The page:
Pauline Marois says she looks forward to chatting about independence next week — not to helping achieve it.
She will meet with Scotland's first minister, Alex Salmond, during a stop in Edinburgh on Jan. 29.
Marois says she knows his pro-independence Scottish National Party has observed her Parti Quebecois with interest and she's ready to answer any questions Salmond might have.
"I will obviously not interfere in their politics or decisions," Marois told a news conference Tuesday.
"But you know they have observed Quebec quite a bit, and our experiences. Mr. Salmond will surely have some questions to ask me."
So what is the meeting's objective?
"My objective is not necessarily to make a contribution, to have an influence, but it's really an exchange between political people who have similar perspectives on certain subjects, such as achieving more powers and on the means for achieving powers or becoming independent," she said.
Unlike the Scottish nationalists, the PQ has already held two referendums in failed attempts at independence over the years but currently has no timetable for a third such vote.
The SNP, on the other hand, is now planning to hold its first such referendum after being elected with a majority government for the first time since the creation of the modern Scottish parliament.
Although the PQ and the SNP have forged ties over the years, it will be the first time their respective leaders meet while in power.
Their movements do share a familiar obstacle: less-than-favourable polls.
Surveys peg support for Scottish independence at levels that suggest it might be hard to achieve when the referendum takes place in the fall of 2014.
Marois' office, in announcing the meeting, has said it would be an opportunity to underscore the parallels between the respective independence movements.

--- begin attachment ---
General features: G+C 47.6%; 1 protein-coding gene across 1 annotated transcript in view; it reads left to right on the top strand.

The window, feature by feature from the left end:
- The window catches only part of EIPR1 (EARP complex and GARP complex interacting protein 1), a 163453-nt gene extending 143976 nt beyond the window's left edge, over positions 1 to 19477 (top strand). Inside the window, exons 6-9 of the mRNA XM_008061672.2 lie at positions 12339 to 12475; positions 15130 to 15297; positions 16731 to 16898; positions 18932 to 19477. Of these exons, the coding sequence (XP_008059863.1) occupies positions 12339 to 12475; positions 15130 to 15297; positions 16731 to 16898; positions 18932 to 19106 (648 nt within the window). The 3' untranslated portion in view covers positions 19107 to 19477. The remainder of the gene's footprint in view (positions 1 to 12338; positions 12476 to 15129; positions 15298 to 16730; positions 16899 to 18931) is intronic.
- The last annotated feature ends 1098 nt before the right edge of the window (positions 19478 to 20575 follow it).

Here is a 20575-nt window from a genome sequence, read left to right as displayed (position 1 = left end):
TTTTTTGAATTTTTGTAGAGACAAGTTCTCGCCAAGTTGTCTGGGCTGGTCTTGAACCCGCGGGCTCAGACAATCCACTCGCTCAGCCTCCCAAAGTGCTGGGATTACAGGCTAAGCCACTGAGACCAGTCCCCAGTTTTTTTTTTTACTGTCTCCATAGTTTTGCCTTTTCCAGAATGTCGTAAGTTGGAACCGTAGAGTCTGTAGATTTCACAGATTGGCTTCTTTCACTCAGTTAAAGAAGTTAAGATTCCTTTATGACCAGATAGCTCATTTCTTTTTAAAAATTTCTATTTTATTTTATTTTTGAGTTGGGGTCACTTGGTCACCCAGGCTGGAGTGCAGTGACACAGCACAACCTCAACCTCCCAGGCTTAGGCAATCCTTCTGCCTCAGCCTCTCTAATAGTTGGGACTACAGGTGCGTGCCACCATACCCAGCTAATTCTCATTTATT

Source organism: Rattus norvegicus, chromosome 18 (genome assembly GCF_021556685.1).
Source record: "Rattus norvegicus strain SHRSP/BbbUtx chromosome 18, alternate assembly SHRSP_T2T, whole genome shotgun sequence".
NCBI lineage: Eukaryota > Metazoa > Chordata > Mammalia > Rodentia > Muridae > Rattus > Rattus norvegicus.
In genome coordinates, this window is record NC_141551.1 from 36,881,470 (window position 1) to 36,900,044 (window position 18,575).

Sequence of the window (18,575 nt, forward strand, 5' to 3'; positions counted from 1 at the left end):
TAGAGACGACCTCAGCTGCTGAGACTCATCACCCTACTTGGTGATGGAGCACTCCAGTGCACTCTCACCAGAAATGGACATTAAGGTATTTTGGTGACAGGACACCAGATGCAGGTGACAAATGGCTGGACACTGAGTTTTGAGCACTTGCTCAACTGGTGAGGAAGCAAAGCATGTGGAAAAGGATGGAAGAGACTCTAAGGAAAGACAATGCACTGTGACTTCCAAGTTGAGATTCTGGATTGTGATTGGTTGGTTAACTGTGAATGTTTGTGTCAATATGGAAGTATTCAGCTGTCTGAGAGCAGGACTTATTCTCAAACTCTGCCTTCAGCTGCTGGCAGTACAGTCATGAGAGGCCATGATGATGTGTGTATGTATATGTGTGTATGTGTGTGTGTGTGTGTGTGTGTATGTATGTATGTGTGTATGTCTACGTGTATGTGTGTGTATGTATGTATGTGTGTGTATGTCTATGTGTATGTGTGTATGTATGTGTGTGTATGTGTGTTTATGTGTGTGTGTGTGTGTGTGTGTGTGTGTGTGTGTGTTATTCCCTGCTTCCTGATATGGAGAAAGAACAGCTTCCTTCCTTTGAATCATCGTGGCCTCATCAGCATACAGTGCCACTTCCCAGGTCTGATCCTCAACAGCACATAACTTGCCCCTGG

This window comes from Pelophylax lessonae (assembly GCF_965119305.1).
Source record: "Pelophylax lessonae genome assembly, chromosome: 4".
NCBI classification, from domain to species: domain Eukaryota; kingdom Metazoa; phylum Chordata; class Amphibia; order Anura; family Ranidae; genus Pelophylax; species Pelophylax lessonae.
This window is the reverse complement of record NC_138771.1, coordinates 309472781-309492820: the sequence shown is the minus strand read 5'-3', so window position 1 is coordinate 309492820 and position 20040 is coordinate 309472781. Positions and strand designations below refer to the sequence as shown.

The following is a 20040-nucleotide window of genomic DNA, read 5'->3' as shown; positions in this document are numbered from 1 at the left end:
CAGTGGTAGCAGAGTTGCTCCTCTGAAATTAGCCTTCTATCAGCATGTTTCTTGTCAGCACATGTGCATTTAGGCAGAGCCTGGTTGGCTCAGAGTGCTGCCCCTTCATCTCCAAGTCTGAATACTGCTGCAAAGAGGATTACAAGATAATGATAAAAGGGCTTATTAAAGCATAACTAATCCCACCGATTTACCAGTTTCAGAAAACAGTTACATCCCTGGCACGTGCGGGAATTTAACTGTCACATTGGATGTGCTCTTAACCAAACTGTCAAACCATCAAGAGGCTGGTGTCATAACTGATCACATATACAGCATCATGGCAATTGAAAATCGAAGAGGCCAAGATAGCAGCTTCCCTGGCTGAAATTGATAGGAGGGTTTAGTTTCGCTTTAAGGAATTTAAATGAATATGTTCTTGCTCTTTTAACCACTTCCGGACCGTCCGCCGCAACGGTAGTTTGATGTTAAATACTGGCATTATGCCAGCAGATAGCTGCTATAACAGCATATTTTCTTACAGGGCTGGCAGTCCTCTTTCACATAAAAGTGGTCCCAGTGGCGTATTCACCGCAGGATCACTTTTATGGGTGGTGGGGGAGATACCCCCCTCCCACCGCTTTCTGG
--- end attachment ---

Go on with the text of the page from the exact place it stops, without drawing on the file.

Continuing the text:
Scotland has many powers, including jurisdiction over education, health, law and local government. But there are several areas — including economic policy — where it is dependent on decisions made in London.
Many Scots have long contended that revenues from North Sea oil should stay in Scotland, a situation they say would increase wealth in the country of slightly more than five million people.
In Quebec City, the opposition Liberals criticized Marois' upcoming visit, saying she should focus on economic issues instead of building nationalist alliances.
The federal government had little to say about the planned meeting.
When asked whether Ottawa might have a diplomatic response to it, the office of Foreign Affairs Minister John Baird replied with the customary line repeated by the Harper Tories in any discussion related to Quebec nationalism.
"Canadians do not want to revisit the old constitutional battles of the past. Our government will continue to focus on what matters to Canadians: jobs, economic growth, and long-term prosperity," the government responded in an email.
Marois' trip will also take her to London and to Davos for the World Economic Forum, before she heads to Scotland.
A referendum on devolution was held in Scotland in 1979.
The regulations at the time stated that at least 40 per cent of eligible voters had to vote Yes as well as 50 per cent of people who actually voted.
While more than 51 per cent of those who cast a ballot voted in favour of devolution, the referendum did not carry the day because turnout was low and only about 33 per cent of eligible voters voted Yes.
In 1997, nearly 75 per cent of voters endorsed the creation of a Scottish parliament in another referendum.
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